An all-female brigade of the Islamic State in Iraq and the Levant (ISIL) has published a treatise on womanhood in what some analyists say is an apparent bid to recruit Saudi women and others from the Arabian Peninsula.
Produced by ISIL’s Al-Khanssaa Brigade, the manifesto enumerates the ways Muslim women should behave in ISIL-controlled territory, a swath of land that includes much of Iraq and Syria.
The “most pure” women, the text says, must be wed by age 16 or 17, and girls as young as 9 may be married off to an ISIL fighter.
Al-Khanssaa Brigade — an all-female fighting group named after a 7th century poet who wrote elegies for her brothers who died in combat — says women should leave the house only to practice medicine, teach or study religion or if it has been ruled that she must participate in a “jihad.” The ultimate purpose of a woman’s life, the document says, is to produce children.
These ideas, originally written in Arabic, stand in stark contrast to much of ISIL’s rhetoric in English. Many European women fighting with the group have emphasized the more “adventurous” aspects of joining its cause, according to Katherine Brown, a defense studies lecturer at King’s College in London. “The [ISIL] narrative provides young women from North America and Europe with a meaningful purpose of their lives that they don’t necessarily have in the West,” she said.
The guide’s sober picture of what is expected of Muslim women exposes as fabrications the social media accounts posted by many Western female ISIL fighters, said the Quilliam Foundation, which translated the document into English.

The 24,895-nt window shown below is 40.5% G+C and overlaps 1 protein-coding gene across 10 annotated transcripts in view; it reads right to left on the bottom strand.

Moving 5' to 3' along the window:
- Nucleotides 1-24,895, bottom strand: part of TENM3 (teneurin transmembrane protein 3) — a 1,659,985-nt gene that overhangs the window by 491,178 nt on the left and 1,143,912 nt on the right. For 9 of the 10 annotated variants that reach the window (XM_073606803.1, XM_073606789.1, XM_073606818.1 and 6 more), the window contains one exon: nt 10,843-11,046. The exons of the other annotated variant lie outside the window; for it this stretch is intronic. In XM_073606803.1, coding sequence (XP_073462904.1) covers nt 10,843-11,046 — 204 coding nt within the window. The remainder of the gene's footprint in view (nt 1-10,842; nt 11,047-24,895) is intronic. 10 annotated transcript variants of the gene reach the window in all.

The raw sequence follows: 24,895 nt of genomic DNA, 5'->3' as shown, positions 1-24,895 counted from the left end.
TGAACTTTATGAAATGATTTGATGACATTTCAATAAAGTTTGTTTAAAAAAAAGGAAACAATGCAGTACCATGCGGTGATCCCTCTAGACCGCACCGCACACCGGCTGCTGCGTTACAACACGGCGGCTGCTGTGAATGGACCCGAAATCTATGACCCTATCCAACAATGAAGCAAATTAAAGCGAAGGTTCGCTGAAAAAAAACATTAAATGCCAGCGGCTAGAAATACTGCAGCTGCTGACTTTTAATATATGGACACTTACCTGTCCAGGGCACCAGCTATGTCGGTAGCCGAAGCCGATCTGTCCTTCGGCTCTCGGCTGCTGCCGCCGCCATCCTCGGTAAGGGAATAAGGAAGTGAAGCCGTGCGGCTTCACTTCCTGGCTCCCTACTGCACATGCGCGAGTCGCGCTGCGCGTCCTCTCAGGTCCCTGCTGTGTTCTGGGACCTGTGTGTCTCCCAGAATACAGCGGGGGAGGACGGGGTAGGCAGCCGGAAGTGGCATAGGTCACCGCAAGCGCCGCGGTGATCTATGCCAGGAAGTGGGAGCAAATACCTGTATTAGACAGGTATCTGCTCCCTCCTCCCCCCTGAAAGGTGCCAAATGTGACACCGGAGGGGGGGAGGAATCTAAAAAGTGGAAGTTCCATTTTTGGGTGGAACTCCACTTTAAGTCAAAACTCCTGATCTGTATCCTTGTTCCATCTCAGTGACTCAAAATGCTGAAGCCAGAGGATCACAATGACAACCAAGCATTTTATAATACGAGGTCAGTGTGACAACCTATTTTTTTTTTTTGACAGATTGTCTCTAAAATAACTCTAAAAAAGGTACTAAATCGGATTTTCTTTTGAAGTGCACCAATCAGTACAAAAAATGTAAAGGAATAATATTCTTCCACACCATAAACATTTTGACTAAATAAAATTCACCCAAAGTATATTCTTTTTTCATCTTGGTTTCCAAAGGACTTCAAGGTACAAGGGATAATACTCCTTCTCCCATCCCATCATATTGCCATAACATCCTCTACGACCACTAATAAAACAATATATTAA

“Just as they have sexed up what it is to be a woman living in the so-called [ISIL] caliphate, this document dresses it down. Women, it is unambiguously stated, are homemakers and mothers,” the foundation said in concluding remarks to its translation.
The treatise was disseminated in Arabic and not in English, despite the presence of English speakers in Al-Khanssaa Brigade. This has led some experts to conclude that the pamphlet was targeting women from the Arabian Peninsula.
In couching its message in religious terms borrowed from the Wahhabist branch of Islam, Brown said, the group may be pushing its political goal of opposing the ruling powers of Saudi Arabia.
“By saying, ‘We’re more Muslim than you in a way, we’re going to appeal to your citizens and demonstrate that we’re more Islamic than you are,’” Brown said, “they set themselves apart as a challenge to the monarchy of the Gulf.”
Despite advocating for women’s confinement to the home, the authors encourage literacy, telling women they should study religion, cooking and Quranic Arabic, according to the Quilliam Foundation.
One page of the treatise shows the announcement of the opening of a medical school in Raqqa, ISIL’s operating base in Syria. The text indicates that a girl’s education ends at the age of 15.
There was no mention of the thousands of women who have reportedly been raped and enslaved by ISIL fighters since they launched their brutal campaign across Syria and Iraq.
“There has been a huge amount of speculation about what the role of the women who join [ISIL] — often dubbed ‘jihadist brides’ — is,” Quilliam Foundation Managing Director Haras Rafiq said in a statement.
“[This translation] allows us to look past the propaganda bandied about on social media by Western supporters of [ISIL], enabling us to get into the mindset of the hundreds — perhaps thousands — of women who willingly join its ranks,” the foundation said.
Al Jazeera and Reuters